Peter Samson and TX-0 music

Peter R. Samson, born 1941, was MIT student between 1958-1963. Among other students he got access to the TX-0. Previously he had opportunity to make programs for IBM 704, also owned by MIT, but security and machine time restrictions had not allowed him to develop his passion to the programming until the TX-0 became available.

TX-0 at MIT had a speaker connected to 14th bit of the accumulator. It produced different noises while a program ran, providing an additional feedback to the programmer. Jack Dennis of MIT faculty, the author of many system software developed in MIT for TX-0 (including assembler and debugger), suggested to Peter Samson that turning on and off the speaker could be enough to play music. Circa 1959 Samson wrote code which used well timed changes of data in the accumulator to generate monophonic sounds of different pitches, and play some melodies of Johann Sebastian Bach. They developed a system which used a sort of music language to encode the music in more human-friendly form.

Although there were some computer music experiments at the time, they often used long precalculation of data, taking hours of computers time and complex operations before the music could be played. Samson's work was one of the first that synthesized sound on a computer in realtime, using very simple hardware.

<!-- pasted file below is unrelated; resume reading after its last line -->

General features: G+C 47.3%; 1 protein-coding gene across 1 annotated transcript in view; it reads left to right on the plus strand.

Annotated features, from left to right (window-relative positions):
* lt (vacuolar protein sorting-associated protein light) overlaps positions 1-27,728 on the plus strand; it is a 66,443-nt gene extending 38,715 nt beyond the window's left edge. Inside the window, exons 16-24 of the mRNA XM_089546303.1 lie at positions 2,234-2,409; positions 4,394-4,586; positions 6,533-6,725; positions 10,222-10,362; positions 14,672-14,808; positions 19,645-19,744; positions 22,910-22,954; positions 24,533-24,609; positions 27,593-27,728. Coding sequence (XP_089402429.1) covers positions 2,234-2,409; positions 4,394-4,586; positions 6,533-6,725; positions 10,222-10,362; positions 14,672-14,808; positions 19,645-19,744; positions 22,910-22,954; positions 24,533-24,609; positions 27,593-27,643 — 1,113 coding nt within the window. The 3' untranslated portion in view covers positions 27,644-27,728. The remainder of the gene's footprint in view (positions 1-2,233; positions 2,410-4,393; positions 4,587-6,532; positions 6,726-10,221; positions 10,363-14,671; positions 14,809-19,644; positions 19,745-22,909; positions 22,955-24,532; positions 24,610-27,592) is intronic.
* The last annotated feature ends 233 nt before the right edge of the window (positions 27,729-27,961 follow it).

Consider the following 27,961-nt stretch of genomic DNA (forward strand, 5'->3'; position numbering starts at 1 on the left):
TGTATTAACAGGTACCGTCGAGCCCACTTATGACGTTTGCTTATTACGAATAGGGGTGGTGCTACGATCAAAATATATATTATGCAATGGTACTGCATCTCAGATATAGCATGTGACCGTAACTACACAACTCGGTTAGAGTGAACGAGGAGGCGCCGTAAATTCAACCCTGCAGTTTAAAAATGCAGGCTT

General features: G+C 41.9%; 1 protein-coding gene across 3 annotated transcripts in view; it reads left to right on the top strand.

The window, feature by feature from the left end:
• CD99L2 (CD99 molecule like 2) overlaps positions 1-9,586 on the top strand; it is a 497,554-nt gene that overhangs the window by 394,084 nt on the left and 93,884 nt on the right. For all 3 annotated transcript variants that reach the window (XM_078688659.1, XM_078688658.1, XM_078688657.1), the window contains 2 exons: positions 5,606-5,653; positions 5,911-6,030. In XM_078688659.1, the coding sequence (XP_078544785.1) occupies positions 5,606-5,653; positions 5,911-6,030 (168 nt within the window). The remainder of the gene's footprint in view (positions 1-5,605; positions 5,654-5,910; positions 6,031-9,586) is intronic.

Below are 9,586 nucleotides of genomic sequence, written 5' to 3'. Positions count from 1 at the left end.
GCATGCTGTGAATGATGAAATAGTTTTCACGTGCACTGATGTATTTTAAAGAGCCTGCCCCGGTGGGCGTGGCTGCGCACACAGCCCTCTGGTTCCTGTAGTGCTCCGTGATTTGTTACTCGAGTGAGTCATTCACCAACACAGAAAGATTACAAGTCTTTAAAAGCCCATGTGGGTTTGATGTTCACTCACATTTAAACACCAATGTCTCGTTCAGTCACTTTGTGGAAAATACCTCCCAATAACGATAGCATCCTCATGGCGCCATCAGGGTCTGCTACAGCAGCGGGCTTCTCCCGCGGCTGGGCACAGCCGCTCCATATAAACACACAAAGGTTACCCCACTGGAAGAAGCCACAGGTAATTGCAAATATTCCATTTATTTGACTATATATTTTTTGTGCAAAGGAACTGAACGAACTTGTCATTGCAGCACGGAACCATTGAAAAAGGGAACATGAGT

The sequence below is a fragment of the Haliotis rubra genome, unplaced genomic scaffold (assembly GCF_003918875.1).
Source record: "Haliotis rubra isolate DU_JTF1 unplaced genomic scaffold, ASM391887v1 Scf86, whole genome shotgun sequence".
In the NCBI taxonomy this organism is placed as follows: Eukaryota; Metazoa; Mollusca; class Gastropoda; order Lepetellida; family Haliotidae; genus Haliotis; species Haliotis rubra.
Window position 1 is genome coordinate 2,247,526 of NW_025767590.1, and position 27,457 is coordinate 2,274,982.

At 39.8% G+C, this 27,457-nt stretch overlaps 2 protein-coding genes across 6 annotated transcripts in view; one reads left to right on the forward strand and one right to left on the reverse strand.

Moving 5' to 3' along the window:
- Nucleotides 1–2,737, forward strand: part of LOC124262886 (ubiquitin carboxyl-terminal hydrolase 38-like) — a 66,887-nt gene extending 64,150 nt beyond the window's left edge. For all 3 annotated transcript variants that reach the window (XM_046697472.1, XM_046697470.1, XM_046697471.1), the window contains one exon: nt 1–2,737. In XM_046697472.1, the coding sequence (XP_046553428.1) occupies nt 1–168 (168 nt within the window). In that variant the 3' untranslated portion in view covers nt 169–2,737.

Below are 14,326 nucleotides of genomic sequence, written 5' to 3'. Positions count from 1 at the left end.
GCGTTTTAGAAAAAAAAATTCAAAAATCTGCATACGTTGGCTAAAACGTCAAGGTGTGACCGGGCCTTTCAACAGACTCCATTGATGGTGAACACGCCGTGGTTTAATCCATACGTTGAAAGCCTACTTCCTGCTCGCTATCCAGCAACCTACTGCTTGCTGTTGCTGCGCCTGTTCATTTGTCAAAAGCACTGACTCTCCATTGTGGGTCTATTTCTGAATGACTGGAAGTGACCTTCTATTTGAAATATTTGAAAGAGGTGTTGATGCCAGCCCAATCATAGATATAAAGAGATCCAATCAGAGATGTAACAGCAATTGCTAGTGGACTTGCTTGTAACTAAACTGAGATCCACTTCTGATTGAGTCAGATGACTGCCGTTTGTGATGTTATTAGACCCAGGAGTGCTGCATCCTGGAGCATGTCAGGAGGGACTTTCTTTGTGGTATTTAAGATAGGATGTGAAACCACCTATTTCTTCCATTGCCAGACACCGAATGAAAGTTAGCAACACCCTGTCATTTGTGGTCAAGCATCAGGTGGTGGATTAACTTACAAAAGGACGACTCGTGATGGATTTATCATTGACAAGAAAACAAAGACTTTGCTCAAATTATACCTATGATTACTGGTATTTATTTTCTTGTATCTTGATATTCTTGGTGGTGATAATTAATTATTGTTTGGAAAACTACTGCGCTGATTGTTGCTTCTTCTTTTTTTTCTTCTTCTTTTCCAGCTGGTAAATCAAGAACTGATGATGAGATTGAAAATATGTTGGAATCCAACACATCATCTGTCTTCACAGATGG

Judging by available source data, encoded music looked like a column of letters and numbers:

5c t8
4g t8
4fs t8
4b t8

You can easily take a guess that the first number in a row is octave, then a letter or two for note and sharp, then t and note duration. This data wasn't a text file, at the time the computer text editors were in development stage. Instead, the data was prepared manually, then typed on a special typewriter that served as keyboard of the TX-0. Electronics encoded the data and punched holes in a paper tape using punch device connected to the computer. Then punched tape with the encoded data was entered into the TX-0 punched tape reader.